Thursday, February 09, 2012

Separation of Church and State For Real

I want to remind you, dear reader, that I'm an ordained Interfaith Minister of Spiritual Counseling.  It is most particularly in this capacity that I'm deeply troubled by the increasing lack of separation of Church and State.  One’s personal faith, or lack of it, legally and, yes, morally, should have no place in how government or business operate.  Religious fundamentalists, whose political influence is extensive and disturbing, would have citizens and government believe otherwise.  They are legally and, yes, morally, wrong.

Nonetheless, recent presidential elections – most starkly in 2000, but it’s been going on for longer than that – have taken on a dangerous and onerous religious undertone, overtone and shocking role as a necessity in a candidate’s persona and policies.  Regrettably, there is little genuine understanding (by politicians, the public and the press) about the Constitutional proviso for “Separation of Church and State.”

It is ironic that during the 1960 presidential campaign, there was wholesale concern that John F. Kennedy’s Catholicism would play an inappropriately active role in his governmental leadership.  Now, the pendulum has swung so far in the opposite direction, there is wholesale concern that a leader who does not bring strong personal religious belief to the political table will lead us straight to hell.  How times do change…

This week, President Obama announced that all employer-provided health insurance plans had to pay-in-full for women’s contraception, including those plans offered by secular institutions administered by religious organizations – including the very rich and politically powerful Catholic Church, with its many universities, hospitals and charities.  The Church,  the Republicans, and some members of the media (including a few on the Left) responded as if the President had just ordered the slaughter of all first-born male babies.  The Democrats and others who are presumably Left of Conservative Everything, have, as unfortunately usual, done nothing to present a cohesive rejoinder.

Here is what the First Amendment of the Constitution says about religious freedom: Congress shall make no law respecting an establishment of religion, or prohibiting the free exercise thereof (the remainder details all that pesky free speech and free press stuff).  President Obama’s regulation regarding the limits and responsibilities of religious employers who provide health care coverage does nothing that breaks this law.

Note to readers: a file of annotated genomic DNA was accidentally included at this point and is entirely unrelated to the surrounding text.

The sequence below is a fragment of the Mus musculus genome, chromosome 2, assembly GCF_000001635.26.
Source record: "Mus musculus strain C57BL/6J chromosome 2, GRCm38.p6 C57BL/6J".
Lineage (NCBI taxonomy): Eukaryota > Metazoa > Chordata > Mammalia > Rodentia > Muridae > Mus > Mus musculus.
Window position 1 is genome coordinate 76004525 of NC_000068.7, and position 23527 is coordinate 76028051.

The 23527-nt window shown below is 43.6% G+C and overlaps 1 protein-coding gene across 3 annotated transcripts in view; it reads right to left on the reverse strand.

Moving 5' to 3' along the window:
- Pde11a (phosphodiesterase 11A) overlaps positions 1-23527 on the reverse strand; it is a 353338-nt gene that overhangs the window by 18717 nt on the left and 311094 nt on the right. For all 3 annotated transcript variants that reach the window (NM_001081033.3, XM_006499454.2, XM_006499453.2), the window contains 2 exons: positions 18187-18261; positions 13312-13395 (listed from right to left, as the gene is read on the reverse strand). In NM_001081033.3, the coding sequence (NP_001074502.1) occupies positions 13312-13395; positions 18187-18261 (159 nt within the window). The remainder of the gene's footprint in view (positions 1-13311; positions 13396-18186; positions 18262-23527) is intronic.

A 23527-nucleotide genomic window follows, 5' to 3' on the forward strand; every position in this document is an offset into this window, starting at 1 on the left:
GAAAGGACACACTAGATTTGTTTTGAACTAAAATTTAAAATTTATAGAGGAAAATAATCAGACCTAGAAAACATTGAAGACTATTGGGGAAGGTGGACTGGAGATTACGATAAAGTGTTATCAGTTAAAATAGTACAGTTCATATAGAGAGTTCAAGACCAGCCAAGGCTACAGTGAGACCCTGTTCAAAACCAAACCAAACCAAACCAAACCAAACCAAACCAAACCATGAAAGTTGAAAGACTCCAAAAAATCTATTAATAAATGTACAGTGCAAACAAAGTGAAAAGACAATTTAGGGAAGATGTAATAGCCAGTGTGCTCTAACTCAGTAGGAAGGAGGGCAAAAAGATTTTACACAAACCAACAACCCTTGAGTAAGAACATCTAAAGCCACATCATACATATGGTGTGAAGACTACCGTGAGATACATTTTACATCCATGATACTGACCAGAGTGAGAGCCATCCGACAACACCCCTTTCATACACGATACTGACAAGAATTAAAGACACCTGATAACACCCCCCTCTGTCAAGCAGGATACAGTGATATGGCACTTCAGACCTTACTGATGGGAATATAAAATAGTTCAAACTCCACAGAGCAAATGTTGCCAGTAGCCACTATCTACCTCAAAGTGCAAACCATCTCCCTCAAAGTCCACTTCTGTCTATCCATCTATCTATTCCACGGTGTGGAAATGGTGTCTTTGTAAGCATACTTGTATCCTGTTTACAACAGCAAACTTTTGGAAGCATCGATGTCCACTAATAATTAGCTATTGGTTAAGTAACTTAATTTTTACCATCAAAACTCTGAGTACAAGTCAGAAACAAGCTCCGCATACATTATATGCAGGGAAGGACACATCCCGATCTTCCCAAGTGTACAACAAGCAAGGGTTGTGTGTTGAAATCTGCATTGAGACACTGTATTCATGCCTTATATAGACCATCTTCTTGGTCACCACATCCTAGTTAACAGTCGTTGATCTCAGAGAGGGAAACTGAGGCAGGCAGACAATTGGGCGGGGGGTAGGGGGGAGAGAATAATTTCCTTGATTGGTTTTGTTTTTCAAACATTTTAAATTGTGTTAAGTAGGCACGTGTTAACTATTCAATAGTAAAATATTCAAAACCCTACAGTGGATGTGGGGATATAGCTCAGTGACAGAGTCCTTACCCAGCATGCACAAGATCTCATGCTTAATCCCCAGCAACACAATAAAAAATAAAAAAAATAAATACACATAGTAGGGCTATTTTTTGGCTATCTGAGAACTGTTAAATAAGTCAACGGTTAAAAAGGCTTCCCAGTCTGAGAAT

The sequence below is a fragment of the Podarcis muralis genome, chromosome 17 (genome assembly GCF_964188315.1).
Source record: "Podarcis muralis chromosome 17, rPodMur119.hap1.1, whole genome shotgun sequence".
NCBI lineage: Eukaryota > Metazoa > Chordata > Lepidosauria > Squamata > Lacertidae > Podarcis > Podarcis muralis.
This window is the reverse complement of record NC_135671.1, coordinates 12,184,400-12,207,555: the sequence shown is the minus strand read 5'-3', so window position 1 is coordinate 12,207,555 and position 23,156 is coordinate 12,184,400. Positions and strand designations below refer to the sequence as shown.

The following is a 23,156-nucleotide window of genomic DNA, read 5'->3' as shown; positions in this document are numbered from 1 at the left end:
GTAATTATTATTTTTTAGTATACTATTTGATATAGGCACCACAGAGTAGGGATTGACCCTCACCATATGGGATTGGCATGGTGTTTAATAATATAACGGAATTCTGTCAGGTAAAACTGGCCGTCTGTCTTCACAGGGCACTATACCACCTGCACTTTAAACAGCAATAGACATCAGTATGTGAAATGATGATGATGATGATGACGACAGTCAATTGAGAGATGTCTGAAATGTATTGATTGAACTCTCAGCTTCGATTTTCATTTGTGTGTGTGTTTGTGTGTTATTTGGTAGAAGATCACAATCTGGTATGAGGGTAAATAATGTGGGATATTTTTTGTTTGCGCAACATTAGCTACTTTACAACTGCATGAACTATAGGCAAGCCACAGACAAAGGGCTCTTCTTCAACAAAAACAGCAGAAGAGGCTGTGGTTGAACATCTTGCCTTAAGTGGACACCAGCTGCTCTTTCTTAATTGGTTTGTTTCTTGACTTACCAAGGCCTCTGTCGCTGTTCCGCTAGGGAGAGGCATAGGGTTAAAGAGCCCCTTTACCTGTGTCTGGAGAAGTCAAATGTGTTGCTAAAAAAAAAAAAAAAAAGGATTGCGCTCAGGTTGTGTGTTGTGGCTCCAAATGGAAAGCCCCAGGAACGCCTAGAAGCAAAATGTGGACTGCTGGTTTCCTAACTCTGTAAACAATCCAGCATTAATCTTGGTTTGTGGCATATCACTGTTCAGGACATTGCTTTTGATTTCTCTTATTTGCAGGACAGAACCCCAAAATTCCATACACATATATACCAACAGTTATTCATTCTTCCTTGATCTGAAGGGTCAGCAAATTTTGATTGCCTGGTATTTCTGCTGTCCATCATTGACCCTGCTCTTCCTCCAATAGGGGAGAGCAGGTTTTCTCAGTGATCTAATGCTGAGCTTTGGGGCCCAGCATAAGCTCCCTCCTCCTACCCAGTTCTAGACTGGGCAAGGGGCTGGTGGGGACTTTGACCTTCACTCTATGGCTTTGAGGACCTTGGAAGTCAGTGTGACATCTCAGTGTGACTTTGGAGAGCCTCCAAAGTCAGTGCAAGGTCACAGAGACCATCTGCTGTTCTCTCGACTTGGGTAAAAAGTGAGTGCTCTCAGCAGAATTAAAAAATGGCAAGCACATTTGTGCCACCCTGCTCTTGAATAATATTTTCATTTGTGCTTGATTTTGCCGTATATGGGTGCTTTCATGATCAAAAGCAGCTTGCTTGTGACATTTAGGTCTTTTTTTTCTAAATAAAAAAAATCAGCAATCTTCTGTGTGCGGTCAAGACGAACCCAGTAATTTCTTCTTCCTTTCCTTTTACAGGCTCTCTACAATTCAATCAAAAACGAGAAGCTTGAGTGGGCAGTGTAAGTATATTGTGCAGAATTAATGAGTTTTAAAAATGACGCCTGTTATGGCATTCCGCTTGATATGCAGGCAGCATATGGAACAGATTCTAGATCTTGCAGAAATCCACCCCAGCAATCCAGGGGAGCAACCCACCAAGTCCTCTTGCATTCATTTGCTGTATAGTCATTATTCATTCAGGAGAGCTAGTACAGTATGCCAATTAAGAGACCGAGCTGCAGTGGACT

There is a great piece in today’s New York Times Online “Opinionator” section by Linda Greenhouse entitled “Whose Conscience?” that I earnestly hope you’ll take a look at, since she covers more legal ground and cogent observations than I have room for here.  Suffice it to say, however, that this latest brouhaha over the relationship between government and religion and its impact on all citizens (regardless of their religion or lack of it) brings into uncomfortable relief the fact that there has been far too much overlap for far too long.

As Ms. Greenhouse points out: “The regulation doesn’t require anyone to use birth control.  It exempts any religious employer that primarily hires and serves its own faithful, the same exclusion offered by New York and California from the contraception mandate in state insurance laws…  Permitting Catholic hospitals to withhold contraception coverage from their 765,000 employees would blow a gaping hole in the regulation.  The 629-hospital Catholic health care system is a major and respected health care provider, serving one in every six hospital patients and employing nearly 14 percent of all hospital staff in the country…  These institutions, as well as Catholic universities – not seminaries, but colleges and universities whose doors are open to all – are full participants in the public square…”  In other words, when the Church ventures into the public secular arena, it is obliged to play by public secular rules.

Let’s forget for a moment that numerous statistical sources show that 98% of sexually-active American Catholic women have used contraception at some point in their reproductive lives.  The larger point is that until now, the same insurance companies that routinely pay for men’s erectile dysfunction medication do not pay for women’s contraception, a disconnect that would be laughable if it weren’t so serious and downright discriminatory.

The fact is, all women who want contraception, regardless of the religious strictures of their employers, should be able to get it free of charge.  The alternative is an $800-$1200 out-of-pocket annual expense that is an extreme hardship for many women and therefore a clear path to more unwanted pregnancies and more abortions.  How Church or State can justify this is beyond me.

Tuesday, February 07, 2012

Singularly Aggravating

Something’s been on my mind – for years, actually – that I finally want to rant – er, comment – about.

Both Republicans and Democrats are constantly talking about The American Family.  The Family is brought up whether the context is positive or negative.  Regardless of how one’s political views define Family, that’s the “unit” that seems to be of greatest political and social concern.

But please note: not everyone is part of a Family, no matter how you define it.  According to the U.S. Census Bureau, a full 42% of adult Americans are single, including those who are divorced.  Now, I’m sure a fair percentage of these single people are single parents with children (= family), singles straight or gay who are co-habitating (also = family) and single adults still (or again) living with their parents, which also = family.